The Study of Suicide by Emile Durkheim

A Brief Overview

Golden Gate Bridge crisis phone
A sign for an emergency phone is seen on the span of the Golden Gate Bridge October 10, 2008 in San Francisco, California. The Golden Gate Bridge District board of directors voted today to continue with a plan to build a suicide prevention net on the world famous bridge with a price tag of $40 to $50 million dollars. An estimated 1,300 people are believed to have jumped to their death from the bridge since it was opened in 1937. Justin Sullivan / Getty Images

Suicide by founding sociologist Émile Durkheim is a classic text in sociology that is widely taught to students within the discipline. Published in 1897, the work is considered groundbreaking both for showcasing an in-depth case study of suicide that revealed that there can be social causes to suicide and because it was the first book to present a sociological study.

Overview

Suicide offers an examination of how rates of suicide differed by religion.

Specifically, Durkheim analyzed differences between Protestants and Catholics. He found a lower rate of suicide among Catholics and theorized that this was due to stronger forms of social control and cohesion among them than among Protestants.

Additionally, Durkheim found that suicide was less common among women than men, more common among single people than among those who are romantically partnered, and less common among those who have children. Further, he found that soldiers commit suicide more often than civilians and that curiously, rates of suicide are higher during peacetime than they are during wars.

Based on what he saw in the data, Durkheim argued that suicide can be caused by social factors, not just individual psychological ones. Durkheim reasoned that social integration, in particular, is a factor. The more socially integrated a person is--connected to society and generally feeling that they belong and that their life makes sense within the social context--the less likely they are to commit suicide.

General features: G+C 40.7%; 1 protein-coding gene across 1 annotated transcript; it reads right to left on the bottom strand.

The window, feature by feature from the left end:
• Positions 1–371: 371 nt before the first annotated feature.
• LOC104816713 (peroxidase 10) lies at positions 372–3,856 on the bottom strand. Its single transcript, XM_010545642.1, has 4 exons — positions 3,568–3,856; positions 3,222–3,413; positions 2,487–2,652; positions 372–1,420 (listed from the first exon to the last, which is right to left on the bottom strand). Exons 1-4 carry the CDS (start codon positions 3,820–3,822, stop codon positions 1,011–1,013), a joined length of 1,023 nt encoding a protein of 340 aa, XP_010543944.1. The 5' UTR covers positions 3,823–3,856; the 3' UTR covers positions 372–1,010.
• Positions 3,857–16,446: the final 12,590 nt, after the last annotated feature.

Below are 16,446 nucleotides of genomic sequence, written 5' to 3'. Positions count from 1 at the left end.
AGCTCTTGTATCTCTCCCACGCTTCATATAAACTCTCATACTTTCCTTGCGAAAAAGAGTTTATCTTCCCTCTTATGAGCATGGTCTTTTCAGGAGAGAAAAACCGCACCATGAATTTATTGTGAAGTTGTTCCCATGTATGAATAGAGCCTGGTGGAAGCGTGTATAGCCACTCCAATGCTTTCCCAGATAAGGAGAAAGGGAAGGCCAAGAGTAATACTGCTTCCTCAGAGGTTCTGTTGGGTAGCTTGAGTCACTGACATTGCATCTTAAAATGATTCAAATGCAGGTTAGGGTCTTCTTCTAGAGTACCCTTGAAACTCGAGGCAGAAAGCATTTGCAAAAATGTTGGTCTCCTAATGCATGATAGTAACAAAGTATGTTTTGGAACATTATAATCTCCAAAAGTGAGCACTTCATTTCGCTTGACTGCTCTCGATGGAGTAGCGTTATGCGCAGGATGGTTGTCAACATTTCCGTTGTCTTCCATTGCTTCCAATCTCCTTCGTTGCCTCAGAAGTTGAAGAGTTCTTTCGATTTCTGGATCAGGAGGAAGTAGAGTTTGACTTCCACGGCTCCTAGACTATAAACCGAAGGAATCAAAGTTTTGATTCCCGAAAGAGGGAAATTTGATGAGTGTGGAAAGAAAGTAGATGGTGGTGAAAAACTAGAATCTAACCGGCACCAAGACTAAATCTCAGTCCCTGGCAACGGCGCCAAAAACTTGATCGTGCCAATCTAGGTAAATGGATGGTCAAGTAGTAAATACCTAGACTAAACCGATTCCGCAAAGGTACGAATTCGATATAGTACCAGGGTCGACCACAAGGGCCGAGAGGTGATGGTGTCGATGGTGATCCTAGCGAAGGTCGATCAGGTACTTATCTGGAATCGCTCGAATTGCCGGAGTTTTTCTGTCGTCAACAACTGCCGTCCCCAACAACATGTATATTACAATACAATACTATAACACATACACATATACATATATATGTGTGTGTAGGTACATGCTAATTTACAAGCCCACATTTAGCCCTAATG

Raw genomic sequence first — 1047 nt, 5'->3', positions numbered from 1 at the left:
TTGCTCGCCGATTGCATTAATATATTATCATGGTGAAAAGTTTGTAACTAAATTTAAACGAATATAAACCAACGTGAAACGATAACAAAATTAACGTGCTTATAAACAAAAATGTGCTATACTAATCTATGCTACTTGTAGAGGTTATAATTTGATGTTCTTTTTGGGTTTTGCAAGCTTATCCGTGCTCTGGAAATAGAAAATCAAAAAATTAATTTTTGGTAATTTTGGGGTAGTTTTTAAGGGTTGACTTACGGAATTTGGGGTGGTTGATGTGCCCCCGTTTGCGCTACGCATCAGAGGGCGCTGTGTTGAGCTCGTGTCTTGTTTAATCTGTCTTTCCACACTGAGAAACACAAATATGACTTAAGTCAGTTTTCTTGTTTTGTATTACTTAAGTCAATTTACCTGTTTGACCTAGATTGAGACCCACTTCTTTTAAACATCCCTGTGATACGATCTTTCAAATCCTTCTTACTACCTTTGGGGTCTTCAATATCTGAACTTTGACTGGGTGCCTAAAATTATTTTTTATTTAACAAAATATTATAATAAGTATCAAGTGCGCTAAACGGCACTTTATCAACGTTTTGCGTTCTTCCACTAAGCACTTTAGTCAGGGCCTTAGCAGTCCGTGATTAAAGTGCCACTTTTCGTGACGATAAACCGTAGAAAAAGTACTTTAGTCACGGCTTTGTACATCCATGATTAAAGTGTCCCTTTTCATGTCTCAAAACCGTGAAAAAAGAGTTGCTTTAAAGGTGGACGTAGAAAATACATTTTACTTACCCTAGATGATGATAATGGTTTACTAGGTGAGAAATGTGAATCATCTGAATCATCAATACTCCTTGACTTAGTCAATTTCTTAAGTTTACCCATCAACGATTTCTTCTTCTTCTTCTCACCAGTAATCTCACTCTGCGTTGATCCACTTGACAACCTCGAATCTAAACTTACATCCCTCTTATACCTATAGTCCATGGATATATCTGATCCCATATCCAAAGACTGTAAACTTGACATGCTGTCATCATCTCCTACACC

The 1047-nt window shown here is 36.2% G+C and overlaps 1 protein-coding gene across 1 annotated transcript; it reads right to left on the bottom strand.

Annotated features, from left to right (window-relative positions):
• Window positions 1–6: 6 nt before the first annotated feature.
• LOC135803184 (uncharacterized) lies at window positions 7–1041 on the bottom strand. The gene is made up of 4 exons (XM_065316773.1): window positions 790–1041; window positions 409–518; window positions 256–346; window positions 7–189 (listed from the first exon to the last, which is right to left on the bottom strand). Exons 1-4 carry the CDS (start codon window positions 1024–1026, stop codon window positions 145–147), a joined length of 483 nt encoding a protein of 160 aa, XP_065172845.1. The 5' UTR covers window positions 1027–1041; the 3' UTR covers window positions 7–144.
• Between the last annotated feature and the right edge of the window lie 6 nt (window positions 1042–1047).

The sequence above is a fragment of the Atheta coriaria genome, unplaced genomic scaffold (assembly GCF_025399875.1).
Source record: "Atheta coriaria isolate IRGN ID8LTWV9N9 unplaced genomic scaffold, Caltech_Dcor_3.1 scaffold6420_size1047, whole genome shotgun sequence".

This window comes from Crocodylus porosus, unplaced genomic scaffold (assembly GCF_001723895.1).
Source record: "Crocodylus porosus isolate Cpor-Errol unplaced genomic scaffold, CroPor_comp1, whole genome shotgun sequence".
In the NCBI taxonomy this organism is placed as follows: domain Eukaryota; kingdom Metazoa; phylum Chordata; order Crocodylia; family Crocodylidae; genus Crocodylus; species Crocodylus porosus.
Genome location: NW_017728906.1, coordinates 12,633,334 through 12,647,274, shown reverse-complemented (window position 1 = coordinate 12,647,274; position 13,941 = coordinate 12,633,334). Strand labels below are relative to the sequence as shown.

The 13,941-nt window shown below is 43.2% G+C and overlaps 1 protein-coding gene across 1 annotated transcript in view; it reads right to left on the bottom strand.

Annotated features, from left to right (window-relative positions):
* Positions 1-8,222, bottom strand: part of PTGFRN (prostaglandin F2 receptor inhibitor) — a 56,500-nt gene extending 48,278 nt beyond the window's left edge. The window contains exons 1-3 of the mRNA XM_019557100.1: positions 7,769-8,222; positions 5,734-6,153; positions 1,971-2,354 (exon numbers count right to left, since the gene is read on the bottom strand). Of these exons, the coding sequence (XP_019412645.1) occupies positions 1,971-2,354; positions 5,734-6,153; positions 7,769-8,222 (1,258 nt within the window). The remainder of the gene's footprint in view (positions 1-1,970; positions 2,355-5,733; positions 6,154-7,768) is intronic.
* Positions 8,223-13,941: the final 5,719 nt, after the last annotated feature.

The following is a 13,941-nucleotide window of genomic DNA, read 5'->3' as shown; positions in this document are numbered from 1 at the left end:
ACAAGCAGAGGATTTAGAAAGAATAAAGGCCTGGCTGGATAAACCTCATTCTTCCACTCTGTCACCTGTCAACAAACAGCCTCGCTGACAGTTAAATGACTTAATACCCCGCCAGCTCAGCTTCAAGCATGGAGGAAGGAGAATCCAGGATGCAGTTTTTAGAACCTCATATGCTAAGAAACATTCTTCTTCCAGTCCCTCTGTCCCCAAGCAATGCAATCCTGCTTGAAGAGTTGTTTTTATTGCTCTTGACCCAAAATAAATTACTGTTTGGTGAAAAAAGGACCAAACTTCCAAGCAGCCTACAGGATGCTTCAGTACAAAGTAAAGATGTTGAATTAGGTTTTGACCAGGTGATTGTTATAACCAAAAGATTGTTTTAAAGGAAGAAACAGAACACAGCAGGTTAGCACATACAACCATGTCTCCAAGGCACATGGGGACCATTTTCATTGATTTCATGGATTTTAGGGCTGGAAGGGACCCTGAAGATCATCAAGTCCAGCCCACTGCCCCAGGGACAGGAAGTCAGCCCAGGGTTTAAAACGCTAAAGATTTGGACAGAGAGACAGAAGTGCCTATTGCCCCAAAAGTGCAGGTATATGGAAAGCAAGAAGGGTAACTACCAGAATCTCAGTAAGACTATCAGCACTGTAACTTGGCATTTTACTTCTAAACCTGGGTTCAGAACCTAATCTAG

As social integration decreases, people are more likely to commit suicide.

Durkheim developed a theoretical typology of suicide to explain the differing effects of social factors and how they might lead to suicide. They are as follows.

  • Anomic suicide occurs when a person experiences anomie, a sense of disconnection from society and a feeling of not belonging that result from weakened social cohesion. Anomie occurs during a period of serious social, economic, or political upheaval, which results in quick and extreme changes to society and everyday life. In such circumstances, a person might feel so confused and disconnected that they choose to commit suicide.​
  • Altruistic suicide happens when there is excessive regulation of individuals by social forces, such that a person will be moved to kill themselves for the benefit of a cause or for society at large. An example is someone who commits suicide for the sake of a religious or political cause, such as the infamous Japanese Kamikaze pilots of World War II, or the hijackers of the airplanes that crashed into the World Trade Center, the Pentagon, and a field in Pennsylvania on in 2001. In such social circumstances, people are so strongly integrated into social expectations and society itself that they will kill themselves in an effort to achieve collective goals.
  • Egoistic suicide happens when people feel totally detached from society. Ordinarily, people are integrated into society by work roles, ties to family and community, and other social bonds. When these bonds are weakened through retirement or loss of family and friends, the likelihood of egoistic suicide increases. Elderly people who lose these ties are the most susceptible to egoistic suicide.
  • Fatalistic suicide occurs under conditions of extreme social regulation that result in oppressive conditions and a denial of the self and of agency. In such a situation a person may elect to die rather than continue enduring the oppressive conditions, such as the case of suicide among prisoners.

    Updated by Nicki Lisa Cole, Ph.D.

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    Crossman, Ashley. "The Study of Suicide by Emile Durkheim." ThoughtCo, Mar. 28, 2018, thoughtco.com/study-of-suicide-by-emile-durkheim-3026758. Crossman, Ashley. (2018, March 28). The Study of Suicide by Emile Durkheim. Retrieved from https://www.thoughtco.com/study-of-suicide-by-emile-durkheim-3026758 Crossman, Ashley. "The Study of Suicide by Emile Durkheim." ThoughtCo. https://www.thoughtco.com/study-of-suicide-by-emile-durkheim-3026758 (accessed May 27, 2018).